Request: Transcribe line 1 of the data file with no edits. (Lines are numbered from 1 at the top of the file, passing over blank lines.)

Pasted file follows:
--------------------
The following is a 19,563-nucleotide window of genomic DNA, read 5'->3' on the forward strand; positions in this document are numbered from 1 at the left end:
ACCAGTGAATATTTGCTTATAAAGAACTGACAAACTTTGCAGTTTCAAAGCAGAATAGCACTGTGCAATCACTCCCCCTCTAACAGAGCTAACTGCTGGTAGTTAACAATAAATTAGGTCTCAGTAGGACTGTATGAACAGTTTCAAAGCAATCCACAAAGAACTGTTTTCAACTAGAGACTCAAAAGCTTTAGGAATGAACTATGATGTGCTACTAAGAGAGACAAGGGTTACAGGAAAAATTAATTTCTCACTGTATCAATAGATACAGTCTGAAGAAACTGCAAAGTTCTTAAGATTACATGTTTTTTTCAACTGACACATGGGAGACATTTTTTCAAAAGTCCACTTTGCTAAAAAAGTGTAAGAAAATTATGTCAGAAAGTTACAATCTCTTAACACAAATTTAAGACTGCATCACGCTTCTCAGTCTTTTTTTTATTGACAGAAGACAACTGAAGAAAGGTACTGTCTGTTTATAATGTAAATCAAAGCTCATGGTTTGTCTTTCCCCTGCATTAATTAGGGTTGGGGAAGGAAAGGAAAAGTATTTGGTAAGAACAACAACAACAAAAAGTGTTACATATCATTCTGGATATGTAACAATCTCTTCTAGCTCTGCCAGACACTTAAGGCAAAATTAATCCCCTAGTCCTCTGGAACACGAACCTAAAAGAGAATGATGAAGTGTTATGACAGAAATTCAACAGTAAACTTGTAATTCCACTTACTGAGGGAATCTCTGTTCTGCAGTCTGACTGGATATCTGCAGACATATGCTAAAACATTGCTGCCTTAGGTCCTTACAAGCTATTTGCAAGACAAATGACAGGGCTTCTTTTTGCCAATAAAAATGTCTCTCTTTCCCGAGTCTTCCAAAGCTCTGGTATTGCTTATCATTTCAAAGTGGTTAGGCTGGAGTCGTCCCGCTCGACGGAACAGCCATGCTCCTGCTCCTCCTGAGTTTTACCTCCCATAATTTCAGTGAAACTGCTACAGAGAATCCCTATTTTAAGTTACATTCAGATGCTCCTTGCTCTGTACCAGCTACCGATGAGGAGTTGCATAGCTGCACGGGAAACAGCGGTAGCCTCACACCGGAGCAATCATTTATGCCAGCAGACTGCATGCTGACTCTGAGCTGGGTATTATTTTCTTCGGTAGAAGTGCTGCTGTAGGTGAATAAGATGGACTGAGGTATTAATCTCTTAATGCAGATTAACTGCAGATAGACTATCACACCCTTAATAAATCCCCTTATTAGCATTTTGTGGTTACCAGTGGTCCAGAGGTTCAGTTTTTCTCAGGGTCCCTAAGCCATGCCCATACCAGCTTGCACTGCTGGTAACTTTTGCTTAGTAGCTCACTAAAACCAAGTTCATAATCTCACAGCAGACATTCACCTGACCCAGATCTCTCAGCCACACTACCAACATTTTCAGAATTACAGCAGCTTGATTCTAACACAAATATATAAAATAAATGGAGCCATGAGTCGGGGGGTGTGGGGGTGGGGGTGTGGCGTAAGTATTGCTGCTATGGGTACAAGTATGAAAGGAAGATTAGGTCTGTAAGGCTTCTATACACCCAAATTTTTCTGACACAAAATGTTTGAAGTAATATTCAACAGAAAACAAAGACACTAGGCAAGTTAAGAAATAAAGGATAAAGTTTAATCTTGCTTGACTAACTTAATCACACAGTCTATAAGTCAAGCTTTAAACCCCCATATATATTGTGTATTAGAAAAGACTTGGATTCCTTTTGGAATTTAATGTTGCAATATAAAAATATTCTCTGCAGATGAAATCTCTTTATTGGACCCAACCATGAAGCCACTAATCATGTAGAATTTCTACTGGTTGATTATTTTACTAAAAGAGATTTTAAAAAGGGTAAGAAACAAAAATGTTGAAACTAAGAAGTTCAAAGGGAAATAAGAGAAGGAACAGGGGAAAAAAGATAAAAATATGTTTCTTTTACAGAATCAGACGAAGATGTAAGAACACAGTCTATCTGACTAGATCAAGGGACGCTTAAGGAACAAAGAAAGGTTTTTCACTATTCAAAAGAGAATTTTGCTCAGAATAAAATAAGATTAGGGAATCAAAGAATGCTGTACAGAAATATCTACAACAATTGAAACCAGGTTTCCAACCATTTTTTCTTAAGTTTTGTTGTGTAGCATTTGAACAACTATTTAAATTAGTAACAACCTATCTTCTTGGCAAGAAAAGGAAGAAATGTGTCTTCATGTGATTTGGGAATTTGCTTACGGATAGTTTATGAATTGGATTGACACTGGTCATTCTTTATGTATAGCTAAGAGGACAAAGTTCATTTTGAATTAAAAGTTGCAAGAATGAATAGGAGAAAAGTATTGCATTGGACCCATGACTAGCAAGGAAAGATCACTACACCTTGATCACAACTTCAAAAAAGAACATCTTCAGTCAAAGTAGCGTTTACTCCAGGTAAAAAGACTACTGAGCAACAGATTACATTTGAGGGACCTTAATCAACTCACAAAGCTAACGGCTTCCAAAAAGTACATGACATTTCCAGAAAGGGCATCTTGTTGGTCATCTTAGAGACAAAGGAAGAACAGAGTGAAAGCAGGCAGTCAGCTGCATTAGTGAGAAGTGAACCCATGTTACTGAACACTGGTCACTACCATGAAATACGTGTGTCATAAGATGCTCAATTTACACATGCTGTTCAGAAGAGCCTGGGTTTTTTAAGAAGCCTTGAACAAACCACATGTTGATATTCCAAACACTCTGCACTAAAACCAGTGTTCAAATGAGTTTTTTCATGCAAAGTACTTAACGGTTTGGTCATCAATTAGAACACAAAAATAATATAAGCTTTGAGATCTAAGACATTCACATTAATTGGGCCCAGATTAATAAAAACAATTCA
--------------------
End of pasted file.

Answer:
The following is a 19,563-nucleotide window of genomic DNA, read 5'->3' on the forward strand; positions in this document are numbered from 1 at the left end: